What I’m Reading Now:
I’ve started reading Laughter in the Dark by Vladimir Nabokov for my class with Mary Gaitskill on description and imagery. She is very devoted to Nabokov, and after reading a number of his short stories this semester, and re-reading Lolita, I understand why. He is a master of description and imagery, and there is a virtuosity to his writing that can be admired, but not imitated. One never sees him struggling.
I’m also still reading Mason & Dixon by Thomas Pynchon, which is incredibly entertaining, but also very slow going. Full of figurative flights of fancy, interspersed with hilarious low humor, all in a very challenging to penetrate 18th century pastiche. He is also a master.
One of the things M&D does that is of interest to me as a writer is create a rather preposterous frame, and execute it so well that it doesn’t matter that it is preposterous. The story is ostensibly told by a Reverend to his nieces and nephews, but the Reverend is so close to Mason and Dixon that he is often inside their perspectives, and only rarely his own. There is no way that someone could actually tell a story this way.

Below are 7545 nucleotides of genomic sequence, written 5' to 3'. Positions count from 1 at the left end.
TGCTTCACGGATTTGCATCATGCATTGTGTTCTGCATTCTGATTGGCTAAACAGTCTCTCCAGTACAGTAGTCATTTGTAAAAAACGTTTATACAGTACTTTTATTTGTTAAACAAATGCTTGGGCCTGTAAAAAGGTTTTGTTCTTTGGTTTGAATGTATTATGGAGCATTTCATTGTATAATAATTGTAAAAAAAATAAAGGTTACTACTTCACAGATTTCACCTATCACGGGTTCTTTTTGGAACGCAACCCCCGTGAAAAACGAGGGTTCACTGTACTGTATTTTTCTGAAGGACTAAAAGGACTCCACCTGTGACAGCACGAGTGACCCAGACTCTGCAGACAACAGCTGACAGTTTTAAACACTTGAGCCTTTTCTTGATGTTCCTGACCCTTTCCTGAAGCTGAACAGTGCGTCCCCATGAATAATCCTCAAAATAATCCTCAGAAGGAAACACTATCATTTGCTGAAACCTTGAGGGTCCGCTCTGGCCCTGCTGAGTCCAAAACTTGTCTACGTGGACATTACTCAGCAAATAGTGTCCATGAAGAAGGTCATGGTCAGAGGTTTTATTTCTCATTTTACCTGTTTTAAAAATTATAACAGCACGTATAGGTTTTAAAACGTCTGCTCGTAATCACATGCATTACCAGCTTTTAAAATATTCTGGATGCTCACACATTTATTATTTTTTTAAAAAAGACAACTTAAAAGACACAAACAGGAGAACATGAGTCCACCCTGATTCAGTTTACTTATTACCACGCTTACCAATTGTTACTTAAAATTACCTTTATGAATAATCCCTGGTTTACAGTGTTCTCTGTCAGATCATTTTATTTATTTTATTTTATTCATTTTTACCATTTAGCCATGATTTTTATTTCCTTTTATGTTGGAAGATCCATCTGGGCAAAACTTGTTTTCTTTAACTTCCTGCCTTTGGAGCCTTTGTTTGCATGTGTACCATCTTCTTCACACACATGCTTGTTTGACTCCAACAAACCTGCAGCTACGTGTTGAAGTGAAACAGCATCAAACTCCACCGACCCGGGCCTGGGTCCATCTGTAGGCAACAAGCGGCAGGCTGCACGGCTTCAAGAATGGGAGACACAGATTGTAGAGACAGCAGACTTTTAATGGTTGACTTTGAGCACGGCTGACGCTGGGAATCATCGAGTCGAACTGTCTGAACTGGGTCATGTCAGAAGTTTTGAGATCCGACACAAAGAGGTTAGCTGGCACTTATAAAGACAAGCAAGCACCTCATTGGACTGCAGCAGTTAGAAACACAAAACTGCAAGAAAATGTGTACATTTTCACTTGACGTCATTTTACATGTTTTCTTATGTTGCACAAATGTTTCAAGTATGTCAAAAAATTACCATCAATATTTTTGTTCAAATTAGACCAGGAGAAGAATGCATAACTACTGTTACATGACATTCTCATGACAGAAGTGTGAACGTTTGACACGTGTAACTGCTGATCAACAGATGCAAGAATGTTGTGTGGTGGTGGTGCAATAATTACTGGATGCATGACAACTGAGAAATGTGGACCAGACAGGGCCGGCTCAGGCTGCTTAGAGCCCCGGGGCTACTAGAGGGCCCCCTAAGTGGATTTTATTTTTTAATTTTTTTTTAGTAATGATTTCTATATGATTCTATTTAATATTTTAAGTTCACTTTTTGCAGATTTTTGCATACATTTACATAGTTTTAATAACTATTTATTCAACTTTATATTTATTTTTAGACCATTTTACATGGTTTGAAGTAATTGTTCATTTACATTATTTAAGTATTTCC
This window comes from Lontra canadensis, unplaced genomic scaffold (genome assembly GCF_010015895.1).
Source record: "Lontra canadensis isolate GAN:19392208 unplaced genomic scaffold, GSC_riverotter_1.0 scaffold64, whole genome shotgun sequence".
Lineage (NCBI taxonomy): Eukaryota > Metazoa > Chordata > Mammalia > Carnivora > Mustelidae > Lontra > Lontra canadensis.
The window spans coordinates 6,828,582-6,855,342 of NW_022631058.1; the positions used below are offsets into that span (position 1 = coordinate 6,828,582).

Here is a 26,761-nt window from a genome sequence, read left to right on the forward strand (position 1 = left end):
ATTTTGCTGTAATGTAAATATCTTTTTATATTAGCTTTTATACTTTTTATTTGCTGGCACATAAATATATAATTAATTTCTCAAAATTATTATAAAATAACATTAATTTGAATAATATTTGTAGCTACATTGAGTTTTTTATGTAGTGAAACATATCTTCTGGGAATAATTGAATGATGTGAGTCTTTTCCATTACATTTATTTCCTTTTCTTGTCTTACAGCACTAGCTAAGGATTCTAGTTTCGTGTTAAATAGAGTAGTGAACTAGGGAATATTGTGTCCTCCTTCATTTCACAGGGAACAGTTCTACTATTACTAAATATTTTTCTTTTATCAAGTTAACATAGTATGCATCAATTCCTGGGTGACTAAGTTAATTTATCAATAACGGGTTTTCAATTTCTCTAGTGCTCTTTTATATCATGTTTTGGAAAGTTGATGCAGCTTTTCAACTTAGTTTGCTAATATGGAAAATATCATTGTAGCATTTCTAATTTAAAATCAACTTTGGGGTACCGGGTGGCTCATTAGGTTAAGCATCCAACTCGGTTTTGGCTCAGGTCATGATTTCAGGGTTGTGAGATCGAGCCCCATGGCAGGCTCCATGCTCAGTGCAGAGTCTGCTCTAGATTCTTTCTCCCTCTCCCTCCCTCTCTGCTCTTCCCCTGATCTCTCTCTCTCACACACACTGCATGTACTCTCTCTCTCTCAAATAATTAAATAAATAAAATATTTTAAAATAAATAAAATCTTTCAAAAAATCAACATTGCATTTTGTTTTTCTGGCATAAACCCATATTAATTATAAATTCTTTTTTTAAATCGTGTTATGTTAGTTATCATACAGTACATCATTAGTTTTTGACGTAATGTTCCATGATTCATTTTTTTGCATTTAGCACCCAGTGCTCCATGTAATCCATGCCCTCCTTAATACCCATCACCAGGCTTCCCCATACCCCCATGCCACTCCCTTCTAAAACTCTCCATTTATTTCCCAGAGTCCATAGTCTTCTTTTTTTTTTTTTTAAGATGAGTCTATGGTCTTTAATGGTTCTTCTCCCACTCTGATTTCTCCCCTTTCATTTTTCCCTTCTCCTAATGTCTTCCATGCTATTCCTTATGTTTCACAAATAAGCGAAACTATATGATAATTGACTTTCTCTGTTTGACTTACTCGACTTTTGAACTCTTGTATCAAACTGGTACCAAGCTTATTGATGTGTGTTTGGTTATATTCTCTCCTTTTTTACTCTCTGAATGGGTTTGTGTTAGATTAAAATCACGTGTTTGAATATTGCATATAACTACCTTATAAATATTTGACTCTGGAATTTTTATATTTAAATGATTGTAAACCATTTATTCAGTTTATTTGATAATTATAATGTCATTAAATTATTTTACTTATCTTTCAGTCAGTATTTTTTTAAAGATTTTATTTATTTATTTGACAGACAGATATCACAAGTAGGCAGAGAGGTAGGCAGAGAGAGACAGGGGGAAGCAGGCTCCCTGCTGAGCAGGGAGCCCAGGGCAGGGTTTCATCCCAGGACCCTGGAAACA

Since I am currently writing a novel that is a letter/confession/memoir, I need to learn how to do this. I don’t care that the narrator of M&D has implausible knowledge and recall, because the story and delivery itself is so good. The preposterousness of it is part of the charm.
I was warned that this book would contain hilarious anachronisms and in-jokes, and so it does. Among other things,